The louver design can be produced completely separate from the detector 16 such that any commercial gamma ray detector 16 can be inserted into the louvered collimator array.
The louvers 20 act as collimators for gamma and X-rays. Changing their direction gives effective screening of the gamma rays 44 except for those gamma rays 44 whose direction of propagation are aligned with the louvers 20.
The louvers 20 are raised and lowered to collimate the gamma rays 44, X-rays, or other ionizing radiation from specific locations. The angle of the collimators or louvers 20 gives the emission direction. The heavy metal plug 42 can be inserted or removed for radiation measurements directly below the device 10.
As shown in FIG. 5, the device 10 can be made free-standing for ground survey work by the inclusion of support legs 46. The louvers 20 can be operated remotely by remote control. Examples of remote operating include remotely operated stepping motors, radio controlled motors, and infrared controlled motors (not shown).
As shown in FIGS. 3 and 4, the device 10 can be fitted into a rotating attenuation box or drum, generally indicated at 50, in which a slot 52 is fashioned to give the direction from whence the radiation came. Hence, the device 10 can yield information on the direction and the angle from which the radiation came. After a single measurement, the drum 50 and its slot 52 can be rotated to a new view to measure the radiation from a new direction. The louvers 20 are moved at each slot setting to determine the radiation strength as a function of angle.
The louvers 20 and the rotating slotted box 50 may be made of many various materials, including lead, plastic, and tungsten. Plastics and high-density polyethylene work well to shield neutrons, whereas heavy materials work well to shield gamma rays. The louvers 20 and the slotted box 50 may be made from a series or layers of different materials.
FIG. 6 shows how the device 10 and the drum 50 can be made freestanding for ground survey work by the inclusion of support legs 54.
Computer algorithms can be used to determine the depth profile of the radiation after a survey is completed, as described in the above-noted parent patent application. Hence, the device 10 offers a viable tool to take radiation measurements of ground contamination from which the data can be used to determine the depth and profile of radiation contamination.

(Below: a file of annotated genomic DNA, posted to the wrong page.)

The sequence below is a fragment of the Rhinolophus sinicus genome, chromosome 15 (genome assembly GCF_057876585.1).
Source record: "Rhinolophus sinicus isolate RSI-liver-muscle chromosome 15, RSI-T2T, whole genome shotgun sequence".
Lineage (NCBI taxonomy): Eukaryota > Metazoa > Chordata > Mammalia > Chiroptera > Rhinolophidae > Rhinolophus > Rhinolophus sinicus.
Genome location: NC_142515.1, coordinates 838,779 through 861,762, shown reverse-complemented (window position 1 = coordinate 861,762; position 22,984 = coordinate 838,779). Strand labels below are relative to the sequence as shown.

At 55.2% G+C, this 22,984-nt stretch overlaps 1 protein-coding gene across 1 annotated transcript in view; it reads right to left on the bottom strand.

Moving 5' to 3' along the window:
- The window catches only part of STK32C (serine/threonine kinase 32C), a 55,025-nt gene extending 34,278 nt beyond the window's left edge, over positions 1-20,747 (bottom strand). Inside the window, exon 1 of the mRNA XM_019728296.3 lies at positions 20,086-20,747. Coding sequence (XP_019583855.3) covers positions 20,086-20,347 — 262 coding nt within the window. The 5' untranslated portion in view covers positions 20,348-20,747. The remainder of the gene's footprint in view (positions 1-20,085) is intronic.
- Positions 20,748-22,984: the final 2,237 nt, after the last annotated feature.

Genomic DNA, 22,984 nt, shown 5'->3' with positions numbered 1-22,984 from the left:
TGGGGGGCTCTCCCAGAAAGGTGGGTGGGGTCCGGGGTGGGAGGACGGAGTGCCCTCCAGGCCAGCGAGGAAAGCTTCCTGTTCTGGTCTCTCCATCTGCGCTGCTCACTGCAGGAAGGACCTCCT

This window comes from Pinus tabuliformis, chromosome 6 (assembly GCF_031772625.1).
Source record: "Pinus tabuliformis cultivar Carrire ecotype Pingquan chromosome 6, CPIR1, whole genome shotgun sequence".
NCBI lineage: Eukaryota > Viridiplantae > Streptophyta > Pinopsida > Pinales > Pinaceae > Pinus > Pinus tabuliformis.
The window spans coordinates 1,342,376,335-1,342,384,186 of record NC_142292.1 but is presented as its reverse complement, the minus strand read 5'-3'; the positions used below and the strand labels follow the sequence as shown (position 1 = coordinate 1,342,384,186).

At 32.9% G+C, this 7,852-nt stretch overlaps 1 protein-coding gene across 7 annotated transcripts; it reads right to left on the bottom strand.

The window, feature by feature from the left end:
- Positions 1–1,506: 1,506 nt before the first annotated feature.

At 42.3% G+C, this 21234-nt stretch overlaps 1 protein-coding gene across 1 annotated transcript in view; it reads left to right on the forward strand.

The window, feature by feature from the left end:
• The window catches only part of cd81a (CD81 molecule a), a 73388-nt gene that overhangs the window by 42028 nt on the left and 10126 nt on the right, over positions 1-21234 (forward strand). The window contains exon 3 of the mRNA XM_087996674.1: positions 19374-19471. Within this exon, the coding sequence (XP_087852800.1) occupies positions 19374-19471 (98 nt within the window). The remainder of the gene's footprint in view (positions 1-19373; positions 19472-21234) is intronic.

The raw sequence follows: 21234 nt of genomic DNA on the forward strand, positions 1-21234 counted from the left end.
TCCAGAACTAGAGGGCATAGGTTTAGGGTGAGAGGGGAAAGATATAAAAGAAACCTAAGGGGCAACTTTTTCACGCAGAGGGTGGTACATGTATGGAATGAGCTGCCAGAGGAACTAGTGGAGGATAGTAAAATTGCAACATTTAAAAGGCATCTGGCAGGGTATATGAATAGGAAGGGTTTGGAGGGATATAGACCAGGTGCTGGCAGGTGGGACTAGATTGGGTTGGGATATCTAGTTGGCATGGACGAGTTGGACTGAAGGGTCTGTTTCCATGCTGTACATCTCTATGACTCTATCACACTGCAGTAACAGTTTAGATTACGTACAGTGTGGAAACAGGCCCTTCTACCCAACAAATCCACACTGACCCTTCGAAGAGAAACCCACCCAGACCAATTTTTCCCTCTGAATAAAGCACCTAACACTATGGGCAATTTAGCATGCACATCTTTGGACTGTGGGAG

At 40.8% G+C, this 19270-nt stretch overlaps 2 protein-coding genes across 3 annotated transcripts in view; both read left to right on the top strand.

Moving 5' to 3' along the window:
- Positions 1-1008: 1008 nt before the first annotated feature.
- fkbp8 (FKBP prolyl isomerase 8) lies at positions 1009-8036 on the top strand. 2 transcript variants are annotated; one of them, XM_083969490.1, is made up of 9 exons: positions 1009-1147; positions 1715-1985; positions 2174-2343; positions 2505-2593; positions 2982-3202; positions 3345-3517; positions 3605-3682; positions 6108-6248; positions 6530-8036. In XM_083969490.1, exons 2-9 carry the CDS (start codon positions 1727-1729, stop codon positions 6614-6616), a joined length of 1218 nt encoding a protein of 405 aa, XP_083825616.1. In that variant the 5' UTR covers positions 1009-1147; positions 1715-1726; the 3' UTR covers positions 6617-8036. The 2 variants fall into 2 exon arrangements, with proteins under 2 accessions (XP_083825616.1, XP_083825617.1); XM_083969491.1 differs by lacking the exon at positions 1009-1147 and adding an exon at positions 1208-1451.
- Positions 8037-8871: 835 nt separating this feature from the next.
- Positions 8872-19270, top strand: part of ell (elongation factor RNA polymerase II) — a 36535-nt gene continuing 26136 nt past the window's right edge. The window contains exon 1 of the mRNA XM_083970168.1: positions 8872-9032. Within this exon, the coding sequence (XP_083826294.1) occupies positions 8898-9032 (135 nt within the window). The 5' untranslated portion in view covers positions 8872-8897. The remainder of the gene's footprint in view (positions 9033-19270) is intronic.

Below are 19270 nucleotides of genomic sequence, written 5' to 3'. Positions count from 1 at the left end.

While embodiments of the invention have been illustrated and described, it is not intended that these embodiments illustrate and describe all possible forms of the invention. Rather, the words used in the specification are words of description rather than limitation, and it is understood that various changes may be made without departing from the spirit and scope of the invention. For example, the invention will work for non-parallel planes, if multiple detectors or detectors capable of obtaining positional information are employed. An addition correction for unfolding or other method for dealing with the different responses could be employed in such a case.
The invention will work for detectors which are not semiconductors. One could use scintillators and gases of different types should their properties be appropriate.
Finally, a coded aperture appropriate to the given problem might be implemented.
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|U.S. Classification||250/393, 250/394, 250/363.1|
|Nov 4, 2002||AS||Assignment|
Owner name: REGENTS OF THE UNIVERSITY OF MICHIGAN, THE, MICHIG
Free format text: ASSIGNMENT OF ASSIGNORS INTEREST;ASSIGNORS:MCGREGOR, DOUGLAS;KEARFOTT, KIMBERLEE;REEL/FRAME:013454/0128;SIGNING DATES FROM 20021008 TO 20021016
|Apr 21, 2008||FPAY||Fee payment|
Year of fee payment: 4
|Apr 28, 2008||REMI||Maintenance fee reminder mailed|
|Apr 19, 2012||FPAY||Fee payment|
Year of fee payment: 8
|May 27, 2016||REMI||Maintenance fee reminder mailed|
|Oct 19, 2016||LAPS||Lapse for failure to pay maintenance fees|
|Dec 6, 2016||FP||Expired due to failure to pay maintenance fee|
Effective date: 20161019